8. RedSun

    RedSun Member

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    I use a 2-reel Paterson (System 4) and the cover is tight. Never any leaks.
     
  9. PhotoJim

    PhotoJim Member

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    Agitate by inversion - and wear latex or nitrile gloves to avoid getting the chemicals on your fingers.
     
  10. bobwysiwyg

    bobwysiwyg Subscriber

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    Likewise. I depress the center of the lid as I put it on. This applies a slight negative pressure. I ' ve not needed to wear gloves.
     
  11. MartinP

    MartinP Member

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    My Paterson System-4 tanks don't leak either. There are a lot of older Paterson tanks (with screw tops, white plastic lids etc) which are so old now that the original soft plastic seals are either hardened or missing - perhaps it is those that people have problems with? Anyway, the 'tupperware lid' style tanks work fine for me.

    Inversion agitation also seems to give better agitation, if there is enough air volume in the tank to let it work. That could be tricky if the developer is highly diluted and you need a large volume to hold enough active dev, but possibly in that case one would be (somewhat optimistically) trying a variant of stand-development and using minimal agitation.
     
  12. sandermarijn

    sandermarijn Member

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    Mind you, there is the current (Tupperware lid type) Paterson Super System 4 and the older (screw-on type) 'non-super' System 4.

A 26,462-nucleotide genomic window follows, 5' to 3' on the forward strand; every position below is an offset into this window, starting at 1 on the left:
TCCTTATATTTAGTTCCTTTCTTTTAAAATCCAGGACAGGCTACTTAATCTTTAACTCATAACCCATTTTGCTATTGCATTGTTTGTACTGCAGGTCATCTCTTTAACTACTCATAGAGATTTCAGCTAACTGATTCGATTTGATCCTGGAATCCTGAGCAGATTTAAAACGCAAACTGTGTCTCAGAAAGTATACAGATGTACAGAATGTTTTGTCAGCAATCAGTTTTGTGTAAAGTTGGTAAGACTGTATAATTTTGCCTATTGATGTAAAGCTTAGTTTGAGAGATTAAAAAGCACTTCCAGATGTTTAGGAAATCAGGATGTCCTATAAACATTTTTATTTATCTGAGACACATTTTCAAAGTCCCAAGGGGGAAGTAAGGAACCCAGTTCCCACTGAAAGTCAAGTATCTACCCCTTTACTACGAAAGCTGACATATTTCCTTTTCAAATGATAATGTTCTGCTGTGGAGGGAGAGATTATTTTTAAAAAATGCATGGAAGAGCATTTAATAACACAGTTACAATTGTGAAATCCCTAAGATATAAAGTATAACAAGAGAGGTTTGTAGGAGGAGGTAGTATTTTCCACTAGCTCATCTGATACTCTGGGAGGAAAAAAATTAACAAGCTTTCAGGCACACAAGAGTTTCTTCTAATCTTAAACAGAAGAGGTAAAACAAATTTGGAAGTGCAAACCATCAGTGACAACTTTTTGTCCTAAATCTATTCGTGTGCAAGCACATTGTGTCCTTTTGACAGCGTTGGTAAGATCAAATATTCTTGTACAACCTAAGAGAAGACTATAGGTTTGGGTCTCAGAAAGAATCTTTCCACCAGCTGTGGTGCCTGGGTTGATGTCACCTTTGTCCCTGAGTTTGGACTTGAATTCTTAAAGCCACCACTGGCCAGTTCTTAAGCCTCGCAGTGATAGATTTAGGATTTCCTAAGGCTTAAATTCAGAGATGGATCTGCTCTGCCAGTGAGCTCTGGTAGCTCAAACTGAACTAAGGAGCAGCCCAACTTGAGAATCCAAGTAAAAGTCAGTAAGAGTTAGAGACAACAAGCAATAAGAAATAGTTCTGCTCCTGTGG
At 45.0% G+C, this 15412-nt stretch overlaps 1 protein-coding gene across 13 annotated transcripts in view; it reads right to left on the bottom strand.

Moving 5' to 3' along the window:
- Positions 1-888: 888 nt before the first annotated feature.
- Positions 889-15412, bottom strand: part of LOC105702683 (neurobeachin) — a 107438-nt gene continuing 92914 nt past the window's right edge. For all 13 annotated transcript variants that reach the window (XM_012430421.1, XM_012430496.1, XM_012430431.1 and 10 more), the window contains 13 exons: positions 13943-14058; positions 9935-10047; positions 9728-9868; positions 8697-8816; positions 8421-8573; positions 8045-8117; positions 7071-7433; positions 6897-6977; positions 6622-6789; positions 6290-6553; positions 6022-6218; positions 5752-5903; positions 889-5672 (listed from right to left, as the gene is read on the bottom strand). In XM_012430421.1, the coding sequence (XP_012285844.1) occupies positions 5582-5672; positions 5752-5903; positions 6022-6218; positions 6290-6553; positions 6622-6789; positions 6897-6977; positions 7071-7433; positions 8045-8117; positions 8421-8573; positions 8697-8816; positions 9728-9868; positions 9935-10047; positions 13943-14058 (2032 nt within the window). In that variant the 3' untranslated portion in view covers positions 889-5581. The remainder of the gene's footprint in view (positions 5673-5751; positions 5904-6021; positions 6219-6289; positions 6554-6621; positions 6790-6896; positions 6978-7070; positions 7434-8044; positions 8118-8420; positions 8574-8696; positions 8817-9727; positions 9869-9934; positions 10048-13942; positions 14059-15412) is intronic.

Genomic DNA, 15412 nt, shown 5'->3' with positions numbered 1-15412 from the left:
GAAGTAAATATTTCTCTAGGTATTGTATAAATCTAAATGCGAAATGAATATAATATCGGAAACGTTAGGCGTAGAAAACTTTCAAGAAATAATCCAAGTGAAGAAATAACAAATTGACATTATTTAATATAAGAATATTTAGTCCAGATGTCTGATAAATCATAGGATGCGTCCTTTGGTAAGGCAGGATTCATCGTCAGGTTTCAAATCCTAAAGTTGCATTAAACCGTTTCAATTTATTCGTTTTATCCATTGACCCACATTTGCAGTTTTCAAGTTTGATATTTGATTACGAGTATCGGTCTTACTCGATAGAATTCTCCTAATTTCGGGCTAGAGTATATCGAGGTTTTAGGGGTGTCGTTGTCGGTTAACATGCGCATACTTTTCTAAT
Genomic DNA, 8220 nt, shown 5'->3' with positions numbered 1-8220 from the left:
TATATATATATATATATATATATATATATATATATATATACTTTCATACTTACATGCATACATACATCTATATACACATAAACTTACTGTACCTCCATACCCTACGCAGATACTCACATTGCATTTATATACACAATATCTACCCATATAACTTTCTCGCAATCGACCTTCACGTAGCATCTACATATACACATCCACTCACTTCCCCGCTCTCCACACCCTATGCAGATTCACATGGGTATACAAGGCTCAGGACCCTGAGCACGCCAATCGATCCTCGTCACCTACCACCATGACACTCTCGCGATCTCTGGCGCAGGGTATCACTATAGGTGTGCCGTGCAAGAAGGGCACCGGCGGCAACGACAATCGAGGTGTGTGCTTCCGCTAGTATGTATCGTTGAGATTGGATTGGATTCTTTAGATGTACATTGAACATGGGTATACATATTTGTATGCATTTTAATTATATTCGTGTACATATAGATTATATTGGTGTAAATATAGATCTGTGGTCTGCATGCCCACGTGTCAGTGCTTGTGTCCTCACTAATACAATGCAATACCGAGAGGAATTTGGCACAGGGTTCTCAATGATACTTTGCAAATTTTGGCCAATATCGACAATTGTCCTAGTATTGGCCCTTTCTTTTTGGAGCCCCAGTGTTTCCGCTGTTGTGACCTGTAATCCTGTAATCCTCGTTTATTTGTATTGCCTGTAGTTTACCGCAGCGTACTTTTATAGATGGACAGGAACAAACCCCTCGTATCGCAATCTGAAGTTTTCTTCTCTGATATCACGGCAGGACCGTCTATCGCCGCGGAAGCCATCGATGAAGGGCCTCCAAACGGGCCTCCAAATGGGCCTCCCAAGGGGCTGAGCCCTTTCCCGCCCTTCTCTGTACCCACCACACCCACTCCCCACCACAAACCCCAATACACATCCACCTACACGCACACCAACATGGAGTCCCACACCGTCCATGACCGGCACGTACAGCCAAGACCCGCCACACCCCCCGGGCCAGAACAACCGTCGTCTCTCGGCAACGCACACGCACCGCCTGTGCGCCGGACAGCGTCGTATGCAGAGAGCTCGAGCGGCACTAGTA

IME, the older system leaks almost invariably, while the latest version does not, or only if you let too much pressure build up (easily released).
     
  13. Martin Aislabie

    Martin Aislabie Subscriber

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    Tea Leaves are good for this sort of flow visualisation - I have used them many times at work to try and understand water flow behaviour.

    If you think about it its not surprising that constant uniform rotation does not agitate the developer - there is almost no relative movement inside the tank between the surface layer of the film and the chemical.

    What agitation is supposed to achieve is to remove the depleted surface layer of developer with fresh chemicals.

    Whether you use a flick of the "Twizzle Stick" or use inversion, the effect is the same, lots of relative movement between the film and chemical - allowing fresh chemical to replace the stale layer at the film surface.

    On the subject of Paterson Tanks leaking, I have just invested in some new Paterson Tanks and have been pleasantly surprised how leak resistant they have been.

    However, I still wear Nitrile Rubber Gloves - a friend after many years suddenly developed an allergy to Metol, which is a common component in many B&W Developers.

    He nearly had to give up Photography because of it

    Martin